WITH more than 40 years of exceptional service the makers of Mitsubishi Triton have reason to be proud.
Its value has come as much from its ruggedness off the bitumen as its dependability on it, and a conscious effort to improve creature comforts when this outgoing model was launched in 2006 has also brought it a faithful following from adventurous families.
But competitors have upped the ante, trumping almost beyond recognition those improvements the Triton had pioneered, and the Japanese manufacturer has had to think smart to keep up.
This new Triton, almost 10 years in the making, is bigger, better equipped, safer and more powerful - a strong workhorse and a comfortable family chariot, capable of looking the competition in the eye.
A better ride position, more supportive seats and a steering column that is adjustable for both reach and height are key interior changes in this new Triton.
Plastics remain hard but serviceable, with piano black and brush metal highlights doing their bit to brighten up the cabin.
The feel is altogether more comfortable, more car-like in fact, as Mitsubishi looks to straddle that line of versatility.
The styling remains conservative though as do the storage options and, certainly, larger door pockets and a dash-top box wouldn't go astray.
The 7.0-inch touchscreen in our range-topping Exceed was a nice addition, with good colour and graphics, and is super easy to navigate.
The rear seats, tilted by as much as 25 degrees to aid comfort, complement a cabin that offers a generous amount of leg and headroom.
No child seat anchors in the outer seats is a big negative as is the lack of rear air-vents.
On the road
The big news here is a commendable new 2.4-litre turbo-diesel engine that improves torque in the five-speed auto unit to 430Nm (up 80Nm).
That torque is available from 2500rpm, helping the Triton deliver impressive on and off-road performance.
Changes have been made, too, to the suspension, rear damper design and leaf springs for a ride that is more compliant and comfortable so even when you do feel the bumps they are without the previous bone-jarring accompaniment.
The Triton appears more balanced on the road, especially around corners, with a steering that offers better feedback and a back end that no longer lumbers around like a drunk on a Saturday night.
It responds immediately when pushed, getting up to overtaking speed without breaking a sweat and is so much quieter and refined than the model it replaces.
Off the bitumen the Triton continues to impress making light work of a 4WD track cut up by recent rain.
A revised Super Select transfer system, via a dial on the dash, allows you to swap between two-wheel and four-wheel drive and despite initial reservations, the 40:60 drive split (from 50:50) does little to hamper traction even on loose sand.
What do you get?
Our Exceed certainly boasted all the comforts of a top-range SUV.
These included leather seats, smart key entry with one-touch start, dual-zone climate control, hands-free Bluetooth with voice command, auto headlights and wipers, powered driver's seat and 7-inch touchscreen with digital radio, 3D navigation and reverse camera.
Safety is now five-star thanks to seven airbags, ABS with brake assist, stability and traction control and hill-start assist.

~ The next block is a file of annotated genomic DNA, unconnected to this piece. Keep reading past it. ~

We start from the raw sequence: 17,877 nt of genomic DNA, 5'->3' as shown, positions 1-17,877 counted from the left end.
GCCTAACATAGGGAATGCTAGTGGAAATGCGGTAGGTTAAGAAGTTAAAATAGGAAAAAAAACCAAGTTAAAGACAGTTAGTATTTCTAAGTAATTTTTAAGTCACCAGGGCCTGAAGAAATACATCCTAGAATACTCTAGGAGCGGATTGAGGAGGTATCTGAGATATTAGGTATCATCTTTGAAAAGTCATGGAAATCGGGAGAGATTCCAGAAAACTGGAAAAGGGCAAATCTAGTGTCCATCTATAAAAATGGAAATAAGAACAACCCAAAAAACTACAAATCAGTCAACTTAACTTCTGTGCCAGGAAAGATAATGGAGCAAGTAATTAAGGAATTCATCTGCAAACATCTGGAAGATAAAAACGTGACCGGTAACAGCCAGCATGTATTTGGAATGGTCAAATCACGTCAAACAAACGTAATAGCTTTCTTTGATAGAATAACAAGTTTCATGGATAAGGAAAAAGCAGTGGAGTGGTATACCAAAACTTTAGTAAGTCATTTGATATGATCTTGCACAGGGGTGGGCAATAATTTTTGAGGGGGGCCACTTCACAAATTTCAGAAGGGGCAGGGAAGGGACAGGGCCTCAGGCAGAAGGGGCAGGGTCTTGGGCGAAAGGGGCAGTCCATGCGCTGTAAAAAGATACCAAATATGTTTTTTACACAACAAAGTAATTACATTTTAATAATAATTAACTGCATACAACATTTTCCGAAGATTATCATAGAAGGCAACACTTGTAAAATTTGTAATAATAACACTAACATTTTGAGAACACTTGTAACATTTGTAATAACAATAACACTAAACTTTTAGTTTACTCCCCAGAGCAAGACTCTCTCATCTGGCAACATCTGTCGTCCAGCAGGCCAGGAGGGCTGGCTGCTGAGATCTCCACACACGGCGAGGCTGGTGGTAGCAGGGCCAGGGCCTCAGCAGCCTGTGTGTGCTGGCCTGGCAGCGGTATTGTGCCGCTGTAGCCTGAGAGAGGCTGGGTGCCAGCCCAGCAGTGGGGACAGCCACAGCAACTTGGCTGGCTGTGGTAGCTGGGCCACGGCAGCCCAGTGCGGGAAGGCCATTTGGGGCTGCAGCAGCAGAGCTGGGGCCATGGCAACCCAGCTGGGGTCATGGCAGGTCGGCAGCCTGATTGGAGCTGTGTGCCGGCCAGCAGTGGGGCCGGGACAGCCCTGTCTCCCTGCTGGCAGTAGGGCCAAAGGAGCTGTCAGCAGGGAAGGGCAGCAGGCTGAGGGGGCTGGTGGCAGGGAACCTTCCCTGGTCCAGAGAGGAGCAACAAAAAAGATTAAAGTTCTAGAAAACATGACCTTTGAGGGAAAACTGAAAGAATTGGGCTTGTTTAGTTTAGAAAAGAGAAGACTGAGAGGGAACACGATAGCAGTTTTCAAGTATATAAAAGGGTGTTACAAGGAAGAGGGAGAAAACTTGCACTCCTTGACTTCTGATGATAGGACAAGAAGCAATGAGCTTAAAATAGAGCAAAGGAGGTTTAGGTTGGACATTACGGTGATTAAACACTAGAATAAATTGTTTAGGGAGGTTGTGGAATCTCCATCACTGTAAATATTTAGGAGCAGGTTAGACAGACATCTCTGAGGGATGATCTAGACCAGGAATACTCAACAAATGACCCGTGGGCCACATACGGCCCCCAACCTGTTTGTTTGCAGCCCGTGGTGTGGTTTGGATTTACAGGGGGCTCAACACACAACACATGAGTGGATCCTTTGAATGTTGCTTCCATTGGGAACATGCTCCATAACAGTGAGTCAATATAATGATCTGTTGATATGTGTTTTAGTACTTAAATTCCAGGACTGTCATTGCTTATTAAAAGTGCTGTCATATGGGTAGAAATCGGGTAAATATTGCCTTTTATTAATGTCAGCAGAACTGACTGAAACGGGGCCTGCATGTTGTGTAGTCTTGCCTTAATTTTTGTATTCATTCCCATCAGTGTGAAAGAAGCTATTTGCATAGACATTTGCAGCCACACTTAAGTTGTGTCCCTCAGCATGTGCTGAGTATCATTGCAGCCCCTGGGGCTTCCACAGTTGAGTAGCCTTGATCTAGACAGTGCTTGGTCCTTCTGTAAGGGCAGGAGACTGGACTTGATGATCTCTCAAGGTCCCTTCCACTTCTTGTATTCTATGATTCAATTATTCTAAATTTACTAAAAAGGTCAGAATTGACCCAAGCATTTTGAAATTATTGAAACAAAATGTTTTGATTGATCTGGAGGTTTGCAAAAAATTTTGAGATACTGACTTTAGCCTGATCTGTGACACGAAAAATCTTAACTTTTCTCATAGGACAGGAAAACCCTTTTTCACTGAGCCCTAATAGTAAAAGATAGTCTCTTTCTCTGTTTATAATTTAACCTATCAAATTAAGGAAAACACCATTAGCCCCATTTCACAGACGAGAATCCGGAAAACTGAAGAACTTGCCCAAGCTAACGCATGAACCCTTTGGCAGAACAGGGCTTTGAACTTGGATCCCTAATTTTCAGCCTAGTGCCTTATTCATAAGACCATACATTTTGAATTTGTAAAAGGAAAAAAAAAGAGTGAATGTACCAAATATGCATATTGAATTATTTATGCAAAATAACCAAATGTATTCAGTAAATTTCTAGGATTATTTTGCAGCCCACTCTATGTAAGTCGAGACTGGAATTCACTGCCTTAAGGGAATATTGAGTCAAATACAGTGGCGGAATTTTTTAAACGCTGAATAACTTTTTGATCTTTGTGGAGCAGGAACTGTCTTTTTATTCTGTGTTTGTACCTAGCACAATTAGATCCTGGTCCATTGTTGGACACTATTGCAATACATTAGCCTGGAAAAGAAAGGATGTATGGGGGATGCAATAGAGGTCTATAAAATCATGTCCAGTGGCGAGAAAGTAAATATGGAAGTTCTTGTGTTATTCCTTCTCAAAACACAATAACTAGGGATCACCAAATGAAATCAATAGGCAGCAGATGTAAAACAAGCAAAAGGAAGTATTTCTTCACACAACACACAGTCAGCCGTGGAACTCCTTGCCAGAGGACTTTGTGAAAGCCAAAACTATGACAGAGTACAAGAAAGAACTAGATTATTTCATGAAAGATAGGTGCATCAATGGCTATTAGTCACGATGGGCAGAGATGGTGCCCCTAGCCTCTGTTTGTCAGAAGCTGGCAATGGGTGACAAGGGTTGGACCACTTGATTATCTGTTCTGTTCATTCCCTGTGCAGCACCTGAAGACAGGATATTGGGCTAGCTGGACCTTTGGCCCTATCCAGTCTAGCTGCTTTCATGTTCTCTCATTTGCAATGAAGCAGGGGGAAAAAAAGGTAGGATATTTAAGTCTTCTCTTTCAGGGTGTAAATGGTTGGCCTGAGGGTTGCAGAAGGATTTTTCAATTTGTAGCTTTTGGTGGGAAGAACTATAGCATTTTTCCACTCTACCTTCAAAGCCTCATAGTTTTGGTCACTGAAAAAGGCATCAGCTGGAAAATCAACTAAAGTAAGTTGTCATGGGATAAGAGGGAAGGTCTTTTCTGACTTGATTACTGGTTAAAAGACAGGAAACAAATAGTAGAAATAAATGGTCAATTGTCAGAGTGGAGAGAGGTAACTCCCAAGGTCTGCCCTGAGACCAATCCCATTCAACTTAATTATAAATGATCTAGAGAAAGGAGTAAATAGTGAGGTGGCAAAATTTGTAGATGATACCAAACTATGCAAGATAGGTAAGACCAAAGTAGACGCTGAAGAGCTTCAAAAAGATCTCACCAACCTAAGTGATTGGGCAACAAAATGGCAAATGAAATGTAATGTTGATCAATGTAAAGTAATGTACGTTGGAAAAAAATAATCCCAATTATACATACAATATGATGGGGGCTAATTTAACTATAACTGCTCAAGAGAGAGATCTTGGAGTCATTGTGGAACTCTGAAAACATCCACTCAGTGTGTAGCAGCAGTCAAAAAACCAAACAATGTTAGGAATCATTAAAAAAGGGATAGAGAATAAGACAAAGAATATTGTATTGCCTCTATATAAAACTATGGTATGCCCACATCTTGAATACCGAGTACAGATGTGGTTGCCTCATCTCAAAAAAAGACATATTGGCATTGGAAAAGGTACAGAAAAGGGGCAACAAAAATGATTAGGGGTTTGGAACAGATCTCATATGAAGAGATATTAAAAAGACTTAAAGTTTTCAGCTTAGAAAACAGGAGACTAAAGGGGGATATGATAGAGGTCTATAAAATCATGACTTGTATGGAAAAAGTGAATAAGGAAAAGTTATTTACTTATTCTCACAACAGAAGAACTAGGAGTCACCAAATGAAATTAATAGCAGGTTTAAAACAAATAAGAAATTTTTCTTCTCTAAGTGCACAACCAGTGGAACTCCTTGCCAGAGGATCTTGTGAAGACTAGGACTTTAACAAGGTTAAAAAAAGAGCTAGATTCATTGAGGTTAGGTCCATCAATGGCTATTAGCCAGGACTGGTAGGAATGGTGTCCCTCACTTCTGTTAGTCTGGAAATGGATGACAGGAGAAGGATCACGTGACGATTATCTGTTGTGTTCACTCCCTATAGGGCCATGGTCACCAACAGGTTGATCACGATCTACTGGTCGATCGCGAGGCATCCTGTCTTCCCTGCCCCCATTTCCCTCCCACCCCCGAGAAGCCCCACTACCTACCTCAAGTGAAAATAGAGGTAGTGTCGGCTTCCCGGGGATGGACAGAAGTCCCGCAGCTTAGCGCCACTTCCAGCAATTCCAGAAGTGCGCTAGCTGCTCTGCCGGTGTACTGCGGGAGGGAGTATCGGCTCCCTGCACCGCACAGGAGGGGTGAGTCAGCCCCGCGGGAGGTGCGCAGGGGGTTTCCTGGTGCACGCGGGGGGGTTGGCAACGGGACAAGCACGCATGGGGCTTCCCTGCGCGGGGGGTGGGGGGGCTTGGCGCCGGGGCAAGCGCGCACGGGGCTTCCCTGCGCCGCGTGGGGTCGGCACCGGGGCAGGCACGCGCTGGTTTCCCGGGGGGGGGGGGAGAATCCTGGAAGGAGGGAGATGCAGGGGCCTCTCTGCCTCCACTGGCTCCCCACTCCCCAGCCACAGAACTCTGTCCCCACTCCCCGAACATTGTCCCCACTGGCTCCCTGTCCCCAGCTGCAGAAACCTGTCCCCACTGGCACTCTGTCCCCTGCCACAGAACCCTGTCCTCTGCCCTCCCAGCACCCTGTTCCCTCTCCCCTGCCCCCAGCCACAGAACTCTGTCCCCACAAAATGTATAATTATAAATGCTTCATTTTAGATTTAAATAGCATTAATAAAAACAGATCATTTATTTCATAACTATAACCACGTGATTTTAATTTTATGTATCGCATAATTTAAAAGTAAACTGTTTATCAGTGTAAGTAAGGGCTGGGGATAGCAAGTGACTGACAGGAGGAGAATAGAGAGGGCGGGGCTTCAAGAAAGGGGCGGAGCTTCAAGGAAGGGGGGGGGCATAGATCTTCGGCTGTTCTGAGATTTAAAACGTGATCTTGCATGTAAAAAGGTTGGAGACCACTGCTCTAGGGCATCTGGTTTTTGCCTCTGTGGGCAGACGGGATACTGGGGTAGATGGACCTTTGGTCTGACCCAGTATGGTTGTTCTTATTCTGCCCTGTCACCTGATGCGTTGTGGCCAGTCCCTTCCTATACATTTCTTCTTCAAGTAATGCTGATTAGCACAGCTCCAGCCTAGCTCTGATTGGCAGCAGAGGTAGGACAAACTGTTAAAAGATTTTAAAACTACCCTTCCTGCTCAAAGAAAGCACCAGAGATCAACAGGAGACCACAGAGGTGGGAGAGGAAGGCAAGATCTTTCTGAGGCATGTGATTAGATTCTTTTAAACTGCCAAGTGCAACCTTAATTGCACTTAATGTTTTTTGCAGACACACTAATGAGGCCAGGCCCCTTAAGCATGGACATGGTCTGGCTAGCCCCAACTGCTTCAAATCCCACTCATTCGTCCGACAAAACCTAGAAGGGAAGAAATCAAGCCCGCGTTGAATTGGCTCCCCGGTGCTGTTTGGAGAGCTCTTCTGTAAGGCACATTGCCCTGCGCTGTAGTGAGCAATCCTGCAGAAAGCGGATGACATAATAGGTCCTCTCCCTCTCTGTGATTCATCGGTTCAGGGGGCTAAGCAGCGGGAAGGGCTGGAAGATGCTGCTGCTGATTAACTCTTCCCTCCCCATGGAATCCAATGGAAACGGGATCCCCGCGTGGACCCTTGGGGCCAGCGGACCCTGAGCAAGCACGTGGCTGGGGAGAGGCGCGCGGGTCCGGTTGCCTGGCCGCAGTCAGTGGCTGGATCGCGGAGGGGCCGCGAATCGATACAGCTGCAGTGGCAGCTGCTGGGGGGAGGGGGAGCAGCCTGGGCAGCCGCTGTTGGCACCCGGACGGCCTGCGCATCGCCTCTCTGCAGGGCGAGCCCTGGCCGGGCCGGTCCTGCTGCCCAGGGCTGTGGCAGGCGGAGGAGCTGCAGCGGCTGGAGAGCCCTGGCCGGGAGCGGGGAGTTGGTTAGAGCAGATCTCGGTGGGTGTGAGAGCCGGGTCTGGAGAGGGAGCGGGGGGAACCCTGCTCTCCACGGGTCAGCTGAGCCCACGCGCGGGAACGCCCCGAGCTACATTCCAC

Our week in the Triton saw fuel figures around 9l/100km. Above the claimed 7.6l/100km but excellent considering our mix of distances and surfaces.
There's an array of new and soon-to-be updated competitors, including the Toyota HiLux (from $52,910 - new model price tba), Volkswagen Amarok (from $61,490), Mazda BT-50 (from $50,890 - new model price tba), Holden Colorado (from $50,490) and Nissan Navara (from $54,490).
The Triton's strength lies in its versatility.
Towing capacity is always a factor in utes that are used for both work and play and although the Triton's has been improved to 3100kg (braked), it still lags behind most rivals (3500kg).
Mitsubishi counters this, saying that with a gross vehicle mass of 5885kg (the maximum weight it can carry including its own weight) and a tow-ball down weight of 300kg, the Triton can carry almost a tonne in its tray, some 300kg more than rivals.
The tray itself is handy although a 12V socket in the back wouldn't hurt.
Mitsubishi has toughened up the exterior look of the Triton by straightening the J-curve of the tub making the sides higher and less defined. There is new grille too and sleeker more aerodynamic sides.
Light commercial vehicles like these dual-cab utes have risen in popularity over the past five years, given their versatility to double as a family wagon on weekends.
This Triton with its improved on-road manners, nimble off-road skills, five-star safety and value-for-money inclusions makes for an interesting proposition.
It certainly has the credentials but whether it can hold its nerve against new and improved rivals will be the real test.
What matters most
What we liked: Improved roomier cabin, better drive, five-star safety.
What we'd like to see: Sharper exterior, trendier interior styling, reverse sensors.
Warranty and servicing: 5 year/100,000km warranty and fixed-price servicing for four years.
Model: Mitsubishi Triton 4x4 dual-cab Exceed.
Details: Four-door four-wheel drive dual-cab ute.
Engines: 2.4-litre turbo-diesel generating maximum power of 133kW @ 3500rpm and peak torque of 430Nm @ 2500rpm.
Transmissions: Five-speed automatic.
Consumption: 7.6 litres/100km (combined).
Bottom line: From $47,490 (GLX from $36,990).
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